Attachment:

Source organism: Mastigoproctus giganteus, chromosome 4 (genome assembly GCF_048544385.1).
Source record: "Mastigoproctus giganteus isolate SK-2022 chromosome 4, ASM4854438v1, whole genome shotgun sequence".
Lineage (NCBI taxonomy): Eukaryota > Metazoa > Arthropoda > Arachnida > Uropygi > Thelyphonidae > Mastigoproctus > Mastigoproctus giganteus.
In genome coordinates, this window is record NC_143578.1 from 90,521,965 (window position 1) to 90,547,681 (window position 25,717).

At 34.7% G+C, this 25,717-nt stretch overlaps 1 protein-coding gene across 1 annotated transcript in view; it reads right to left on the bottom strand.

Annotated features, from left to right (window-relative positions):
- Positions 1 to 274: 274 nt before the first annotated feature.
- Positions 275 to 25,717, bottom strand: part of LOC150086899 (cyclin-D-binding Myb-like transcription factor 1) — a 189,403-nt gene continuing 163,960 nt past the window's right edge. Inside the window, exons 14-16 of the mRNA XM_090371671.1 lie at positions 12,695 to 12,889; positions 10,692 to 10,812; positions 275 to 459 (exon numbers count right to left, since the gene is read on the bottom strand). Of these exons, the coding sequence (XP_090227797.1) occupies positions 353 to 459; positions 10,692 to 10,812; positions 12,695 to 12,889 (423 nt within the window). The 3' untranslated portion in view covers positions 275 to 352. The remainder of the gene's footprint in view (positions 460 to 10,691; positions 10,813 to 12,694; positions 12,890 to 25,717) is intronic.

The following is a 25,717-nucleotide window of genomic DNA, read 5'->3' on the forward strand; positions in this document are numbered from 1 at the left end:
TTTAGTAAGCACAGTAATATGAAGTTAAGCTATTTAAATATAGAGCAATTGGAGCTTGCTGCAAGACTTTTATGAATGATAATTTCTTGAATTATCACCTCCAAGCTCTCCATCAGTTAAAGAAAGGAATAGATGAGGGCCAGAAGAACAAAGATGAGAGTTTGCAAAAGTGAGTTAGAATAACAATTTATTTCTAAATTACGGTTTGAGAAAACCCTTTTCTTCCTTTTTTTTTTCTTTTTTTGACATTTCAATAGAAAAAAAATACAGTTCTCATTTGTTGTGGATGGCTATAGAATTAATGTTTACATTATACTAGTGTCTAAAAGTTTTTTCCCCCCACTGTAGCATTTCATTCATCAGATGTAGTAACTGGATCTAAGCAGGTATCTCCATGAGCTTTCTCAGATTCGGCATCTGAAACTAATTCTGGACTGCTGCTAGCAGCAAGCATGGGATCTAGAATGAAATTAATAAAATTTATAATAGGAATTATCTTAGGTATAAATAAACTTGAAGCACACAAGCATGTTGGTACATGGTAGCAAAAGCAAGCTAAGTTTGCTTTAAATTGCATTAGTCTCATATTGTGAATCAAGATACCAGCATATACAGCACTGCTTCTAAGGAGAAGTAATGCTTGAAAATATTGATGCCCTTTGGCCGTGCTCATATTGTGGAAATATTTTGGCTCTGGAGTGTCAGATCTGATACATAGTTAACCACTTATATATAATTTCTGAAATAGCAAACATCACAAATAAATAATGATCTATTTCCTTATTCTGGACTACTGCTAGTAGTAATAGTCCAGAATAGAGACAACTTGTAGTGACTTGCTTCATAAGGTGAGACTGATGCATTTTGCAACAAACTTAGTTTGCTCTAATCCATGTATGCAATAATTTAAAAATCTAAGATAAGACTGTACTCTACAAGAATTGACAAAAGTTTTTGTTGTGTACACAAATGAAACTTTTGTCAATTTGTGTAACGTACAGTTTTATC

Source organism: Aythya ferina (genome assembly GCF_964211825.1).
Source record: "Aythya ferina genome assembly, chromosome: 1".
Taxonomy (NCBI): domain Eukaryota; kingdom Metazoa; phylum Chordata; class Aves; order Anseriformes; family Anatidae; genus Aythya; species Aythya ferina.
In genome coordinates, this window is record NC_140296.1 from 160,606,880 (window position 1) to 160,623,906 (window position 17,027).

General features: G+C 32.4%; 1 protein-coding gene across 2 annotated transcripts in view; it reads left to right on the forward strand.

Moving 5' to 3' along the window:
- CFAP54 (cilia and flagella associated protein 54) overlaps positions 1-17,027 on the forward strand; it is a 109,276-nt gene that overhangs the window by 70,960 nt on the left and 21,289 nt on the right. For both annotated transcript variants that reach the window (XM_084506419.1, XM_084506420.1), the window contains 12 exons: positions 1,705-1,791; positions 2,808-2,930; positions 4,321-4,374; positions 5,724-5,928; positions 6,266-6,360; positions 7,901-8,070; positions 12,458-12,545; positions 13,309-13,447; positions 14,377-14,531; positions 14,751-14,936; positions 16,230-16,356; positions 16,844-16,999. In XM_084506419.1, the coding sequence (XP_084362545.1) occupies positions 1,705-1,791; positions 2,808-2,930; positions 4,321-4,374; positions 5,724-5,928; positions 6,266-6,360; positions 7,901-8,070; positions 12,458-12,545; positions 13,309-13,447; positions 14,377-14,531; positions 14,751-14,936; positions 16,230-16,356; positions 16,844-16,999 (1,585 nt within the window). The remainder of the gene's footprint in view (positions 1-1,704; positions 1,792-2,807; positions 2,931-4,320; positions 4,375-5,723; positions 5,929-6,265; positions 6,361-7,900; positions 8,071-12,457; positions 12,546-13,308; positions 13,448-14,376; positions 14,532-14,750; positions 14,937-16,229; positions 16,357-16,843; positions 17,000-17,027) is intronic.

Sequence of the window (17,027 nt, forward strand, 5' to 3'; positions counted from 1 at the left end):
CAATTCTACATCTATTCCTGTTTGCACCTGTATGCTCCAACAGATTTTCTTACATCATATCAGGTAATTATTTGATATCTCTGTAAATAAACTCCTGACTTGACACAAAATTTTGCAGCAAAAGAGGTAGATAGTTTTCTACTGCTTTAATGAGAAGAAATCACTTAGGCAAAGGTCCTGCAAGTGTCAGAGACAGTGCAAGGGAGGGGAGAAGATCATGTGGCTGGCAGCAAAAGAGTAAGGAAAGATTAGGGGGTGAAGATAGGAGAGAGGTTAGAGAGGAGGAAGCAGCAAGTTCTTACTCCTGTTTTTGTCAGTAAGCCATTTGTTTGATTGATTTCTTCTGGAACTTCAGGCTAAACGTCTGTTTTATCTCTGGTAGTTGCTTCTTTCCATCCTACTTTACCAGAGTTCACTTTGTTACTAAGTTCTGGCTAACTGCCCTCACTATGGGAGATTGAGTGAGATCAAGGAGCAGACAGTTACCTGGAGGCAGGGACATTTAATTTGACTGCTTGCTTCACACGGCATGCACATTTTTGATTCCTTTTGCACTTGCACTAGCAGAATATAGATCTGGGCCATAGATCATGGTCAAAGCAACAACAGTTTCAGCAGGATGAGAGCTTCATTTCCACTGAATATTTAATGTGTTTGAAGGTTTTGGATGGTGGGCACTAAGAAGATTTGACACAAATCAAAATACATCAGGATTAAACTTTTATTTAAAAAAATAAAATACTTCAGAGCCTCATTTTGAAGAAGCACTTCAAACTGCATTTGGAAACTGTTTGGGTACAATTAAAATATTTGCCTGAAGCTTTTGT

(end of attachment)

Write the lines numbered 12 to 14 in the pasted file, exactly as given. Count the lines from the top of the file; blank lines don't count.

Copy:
Source record: "Aythya ferina genome assembly, chromosome: 1".
Taxonomy (NCBI): domain Eukaryota; kingdom Metazoa; phylum Chordata; class Aves; order Anseriformes; family Anatidae; genus Aythya; species Aythya ferina.
In genome coordinates, this window is record NC_140296.1 from 160,606,880 (window position 1) to 160,623,906 (window position 17,027).